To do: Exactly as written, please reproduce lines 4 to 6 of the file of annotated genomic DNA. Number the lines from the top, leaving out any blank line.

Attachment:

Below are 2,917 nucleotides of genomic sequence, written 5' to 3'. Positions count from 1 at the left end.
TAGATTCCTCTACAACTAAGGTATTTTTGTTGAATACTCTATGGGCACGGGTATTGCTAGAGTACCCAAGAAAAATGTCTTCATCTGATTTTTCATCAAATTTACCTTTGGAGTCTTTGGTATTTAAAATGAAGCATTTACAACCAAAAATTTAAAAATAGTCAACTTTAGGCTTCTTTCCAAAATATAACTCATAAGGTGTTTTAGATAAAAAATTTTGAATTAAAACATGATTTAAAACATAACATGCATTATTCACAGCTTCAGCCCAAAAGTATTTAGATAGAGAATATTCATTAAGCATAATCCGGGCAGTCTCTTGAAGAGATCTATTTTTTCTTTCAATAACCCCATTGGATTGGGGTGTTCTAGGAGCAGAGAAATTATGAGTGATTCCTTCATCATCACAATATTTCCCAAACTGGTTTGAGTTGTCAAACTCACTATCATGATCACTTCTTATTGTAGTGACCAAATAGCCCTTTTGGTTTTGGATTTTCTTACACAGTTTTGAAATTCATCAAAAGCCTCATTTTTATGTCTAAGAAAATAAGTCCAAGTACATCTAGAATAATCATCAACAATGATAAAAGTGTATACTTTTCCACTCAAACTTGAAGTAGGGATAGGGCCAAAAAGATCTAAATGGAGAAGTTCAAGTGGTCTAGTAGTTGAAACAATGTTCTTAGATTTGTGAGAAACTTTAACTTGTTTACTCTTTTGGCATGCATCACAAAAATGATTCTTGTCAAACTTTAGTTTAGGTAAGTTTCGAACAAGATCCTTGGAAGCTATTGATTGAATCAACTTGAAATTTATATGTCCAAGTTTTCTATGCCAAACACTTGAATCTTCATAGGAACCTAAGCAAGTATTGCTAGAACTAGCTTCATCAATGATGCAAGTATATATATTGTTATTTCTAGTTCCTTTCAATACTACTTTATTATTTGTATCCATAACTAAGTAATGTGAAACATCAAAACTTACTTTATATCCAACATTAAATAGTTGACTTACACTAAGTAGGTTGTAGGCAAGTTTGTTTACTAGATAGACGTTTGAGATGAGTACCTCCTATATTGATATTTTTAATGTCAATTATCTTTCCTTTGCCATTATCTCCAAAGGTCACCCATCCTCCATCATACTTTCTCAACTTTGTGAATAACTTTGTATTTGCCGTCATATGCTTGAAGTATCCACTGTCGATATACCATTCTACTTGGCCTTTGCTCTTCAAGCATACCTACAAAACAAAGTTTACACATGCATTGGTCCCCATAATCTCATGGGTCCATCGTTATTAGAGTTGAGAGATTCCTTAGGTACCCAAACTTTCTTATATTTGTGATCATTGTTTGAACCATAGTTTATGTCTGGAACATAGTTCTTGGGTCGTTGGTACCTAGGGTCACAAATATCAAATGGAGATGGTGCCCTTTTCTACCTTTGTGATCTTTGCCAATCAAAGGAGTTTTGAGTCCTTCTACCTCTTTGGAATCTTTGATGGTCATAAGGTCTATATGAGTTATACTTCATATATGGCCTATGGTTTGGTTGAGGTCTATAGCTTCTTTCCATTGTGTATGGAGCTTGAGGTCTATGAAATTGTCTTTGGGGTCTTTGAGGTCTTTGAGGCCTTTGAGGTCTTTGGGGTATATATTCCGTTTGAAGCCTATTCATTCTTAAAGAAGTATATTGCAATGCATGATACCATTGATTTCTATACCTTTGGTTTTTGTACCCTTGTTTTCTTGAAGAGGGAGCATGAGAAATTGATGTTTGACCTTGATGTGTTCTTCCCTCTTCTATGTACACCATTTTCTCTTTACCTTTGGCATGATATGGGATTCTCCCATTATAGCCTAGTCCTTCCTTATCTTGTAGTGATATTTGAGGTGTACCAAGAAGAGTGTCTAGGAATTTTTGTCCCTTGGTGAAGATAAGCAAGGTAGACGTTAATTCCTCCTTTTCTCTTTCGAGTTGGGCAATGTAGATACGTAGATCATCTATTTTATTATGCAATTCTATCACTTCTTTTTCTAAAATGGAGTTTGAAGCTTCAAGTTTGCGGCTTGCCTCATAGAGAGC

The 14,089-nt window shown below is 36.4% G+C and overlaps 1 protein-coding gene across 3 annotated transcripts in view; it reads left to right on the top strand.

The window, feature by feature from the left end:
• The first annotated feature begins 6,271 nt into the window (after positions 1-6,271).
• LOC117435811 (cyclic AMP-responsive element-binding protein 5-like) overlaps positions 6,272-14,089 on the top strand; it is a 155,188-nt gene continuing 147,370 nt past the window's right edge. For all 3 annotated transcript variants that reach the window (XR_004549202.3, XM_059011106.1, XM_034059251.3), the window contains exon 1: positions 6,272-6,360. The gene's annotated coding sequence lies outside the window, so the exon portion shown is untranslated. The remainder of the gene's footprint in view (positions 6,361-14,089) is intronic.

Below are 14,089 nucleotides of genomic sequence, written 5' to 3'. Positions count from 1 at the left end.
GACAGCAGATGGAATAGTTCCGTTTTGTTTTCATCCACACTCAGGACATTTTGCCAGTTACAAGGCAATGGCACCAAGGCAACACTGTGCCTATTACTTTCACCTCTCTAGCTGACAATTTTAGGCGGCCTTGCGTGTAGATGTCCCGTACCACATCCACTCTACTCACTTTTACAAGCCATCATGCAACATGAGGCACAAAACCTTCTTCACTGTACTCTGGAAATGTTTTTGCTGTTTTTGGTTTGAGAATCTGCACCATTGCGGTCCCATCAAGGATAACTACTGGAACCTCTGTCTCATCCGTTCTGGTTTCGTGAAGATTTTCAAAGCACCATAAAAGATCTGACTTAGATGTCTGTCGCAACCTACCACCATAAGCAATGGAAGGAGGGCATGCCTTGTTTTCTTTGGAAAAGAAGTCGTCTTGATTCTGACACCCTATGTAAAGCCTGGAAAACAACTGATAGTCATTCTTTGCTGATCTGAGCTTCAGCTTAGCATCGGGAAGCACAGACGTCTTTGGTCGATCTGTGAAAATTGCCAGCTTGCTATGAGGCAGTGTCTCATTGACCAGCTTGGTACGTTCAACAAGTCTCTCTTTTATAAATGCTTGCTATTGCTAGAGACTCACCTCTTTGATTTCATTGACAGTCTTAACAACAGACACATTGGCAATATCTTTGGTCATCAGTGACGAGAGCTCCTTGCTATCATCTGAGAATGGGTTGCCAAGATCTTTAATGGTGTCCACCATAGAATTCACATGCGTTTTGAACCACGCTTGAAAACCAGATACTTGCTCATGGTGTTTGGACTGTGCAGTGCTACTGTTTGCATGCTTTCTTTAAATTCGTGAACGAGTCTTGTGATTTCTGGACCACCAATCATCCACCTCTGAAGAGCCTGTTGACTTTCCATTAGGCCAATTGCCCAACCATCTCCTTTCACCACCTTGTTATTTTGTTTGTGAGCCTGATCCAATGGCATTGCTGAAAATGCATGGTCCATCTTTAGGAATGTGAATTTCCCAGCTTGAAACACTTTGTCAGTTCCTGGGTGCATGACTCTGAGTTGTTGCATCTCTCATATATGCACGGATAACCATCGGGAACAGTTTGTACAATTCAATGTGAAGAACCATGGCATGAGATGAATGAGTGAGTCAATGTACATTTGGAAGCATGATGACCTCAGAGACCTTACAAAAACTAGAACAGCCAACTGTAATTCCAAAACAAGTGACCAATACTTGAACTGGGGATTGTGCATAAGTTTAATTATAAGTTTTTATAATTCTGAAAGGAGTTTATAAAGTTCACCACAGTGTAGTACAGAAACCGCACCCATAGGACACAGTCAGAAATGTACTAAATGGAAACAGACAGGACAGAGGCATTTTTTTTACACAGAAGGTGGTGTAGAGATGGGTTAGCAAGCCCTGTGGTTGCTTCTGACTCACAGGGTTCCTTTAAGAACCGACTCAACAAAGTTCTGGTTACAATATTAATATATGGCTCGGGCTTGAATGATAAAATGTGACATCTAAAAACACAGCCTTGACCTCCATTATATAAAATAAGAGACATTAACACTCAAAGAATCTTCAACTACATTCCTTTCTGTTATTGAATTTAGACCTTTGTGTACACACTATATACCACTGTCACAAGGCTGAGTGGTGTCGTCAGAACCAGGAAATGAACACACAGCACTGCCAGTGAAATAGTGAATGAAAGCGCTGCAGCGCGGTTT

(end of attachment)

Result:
The window, feature by feature from the left end:
• The first annotated feature begins 6,271 nt into the window (after positions 1-6,271).
• LOC117435811 (cyclic AMP-responsive element-binding protein 5-like) overlaps positions 6,272-14,089 on the top strand; it is a 155,188-nt gene continuing 147,370 nt past the window's right edge. For all 3 annotated transcript variants that reach the window (XR_004549202.3, XM_059011106.1, XM_034059251.3), the window contains exon 1: positions 6,272-6,360. The gene's annotated coding sequence lies outside the window, so the exon portion shown is untranslated. The remainder of the gene's footprint in view (positions 6,361-14,089) is intronic.